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School Vouchers: A Slippery Slope

Rep Glenn Rogers

The right of every child to a safe, secure, and quality education has been a core value of Texas since our independence. Following our independence in 1836, Texas has had six different constitutions, with the current Texas Constitution being amended almost 700 times since 1876. Nevertheless, throughout decades of revision, secession, and reconstruction, our state has never wavered from its promise to provide education to every Texan. Our founders believed that this promise was essential to securing the posterity of our state from generation to generation; however, almost a century and a half later, this value is under attack. Under the guise of promoting choice, proposed “school voucher” programs are a trojan horse attempt to privatize Texas’ education system, and drain our already underfunded public education of necessary resources for millions of children.

You might ask, “What is an educational voucher?” A voucher program is a policy of diverting state and taxpayer resources marked for education to private entities. Generally, this system is found in three varieties: (1) A “universal voucher” system where the state applies a flat rate per student towards the tuition of a private or charter school, (2) A “personal tax credit” where the state government applies a flat rate reimbursement for tuition to a private school, or (3) A “corporate tax credit” where the taxpayers reimburse corporations or individuals who donate to private education funds. Proponents of this system try to claim that children are “trapped in the public education system they were raised in.” This is, quite frankly, a lie. Texas already has one of the most robust “school choice” systems for parents in the nation. Between open-enrollment public schools, private schools, charter schools, homeschools, and online learning, parents have plenty of available options to place their child wherever they see fit. Vouchers do not increase the number of choices available to a parent; they only serve to finance these institutions with taxpayer money.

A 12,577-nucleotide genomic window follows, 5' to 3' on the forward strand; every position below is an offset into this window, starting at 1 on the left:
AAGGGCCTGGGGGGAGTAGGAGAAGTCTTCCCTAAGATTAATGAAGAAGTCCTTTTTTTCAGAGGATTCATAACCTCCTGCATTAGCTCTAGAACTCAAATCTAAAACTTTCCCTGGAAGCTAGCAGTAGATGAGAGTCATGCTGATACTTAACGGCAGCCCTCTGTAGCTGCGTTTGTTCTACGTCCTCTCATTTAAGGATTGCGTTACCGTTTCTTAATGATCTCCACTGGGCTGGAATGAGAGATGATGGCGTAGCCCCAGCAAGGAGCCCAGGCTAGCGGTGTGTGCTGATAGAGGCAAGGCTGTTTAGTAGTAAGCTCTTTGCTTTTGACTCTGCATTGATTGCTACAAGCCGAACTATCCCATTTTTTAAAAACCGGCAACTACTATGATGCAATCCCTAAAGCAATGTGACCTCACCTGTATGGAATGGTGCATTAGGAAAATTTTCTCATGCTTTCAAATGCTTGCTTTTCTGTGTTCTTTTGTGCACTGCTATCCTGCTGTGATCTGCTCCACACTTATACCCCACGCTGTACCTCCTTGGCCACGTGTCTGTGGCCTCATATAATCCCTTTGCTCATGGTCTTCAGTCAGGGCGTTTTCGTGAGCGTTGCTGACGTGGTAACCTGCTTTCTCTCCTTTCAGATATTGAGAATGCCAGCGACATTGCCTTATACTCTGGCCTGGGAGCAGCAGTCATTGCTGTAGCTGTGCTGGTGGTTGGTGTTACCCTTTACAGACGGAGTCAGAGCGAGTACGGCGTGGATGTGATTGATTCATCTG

A common myth about vouchers is that they cover the entire cost of private or charter education. A voucher is a flat rate that pays for a small portion of tuition. The family is then expected to cover the remaining cost out of pocket ─ an impossible task for many low to middle-income families. The average cost of a private school in Texas is over $10,000 per student per year. Additionally, attending private school may require substantially more financial resources to actively participate in the private school culture. The high end of a voucher program may only offer parents $4,000 towards tuition. This means that families who want to exercise their vouchers are still expected to pay at least $6,000 per child to enroll them in a private school. The end result is that the majority of Texas families remain in public schools with less funding, whereas more wealthy families who can afford private education outright get a taxpayer-subsidized discount. The same principle is also true with acceptance standards. Even though a parent has an educational voucher, this does not mean a private or charter school must accept their child. Private schools have the discretion to not admit any student based on academic performance, behavioral issues, disability, residence, or income level. Once again, the majority of Texas parents would be forced to keep their children in the public school system that is continually stripped of resources to subsidize education to allow for those who already have the ability to pay and be accepted.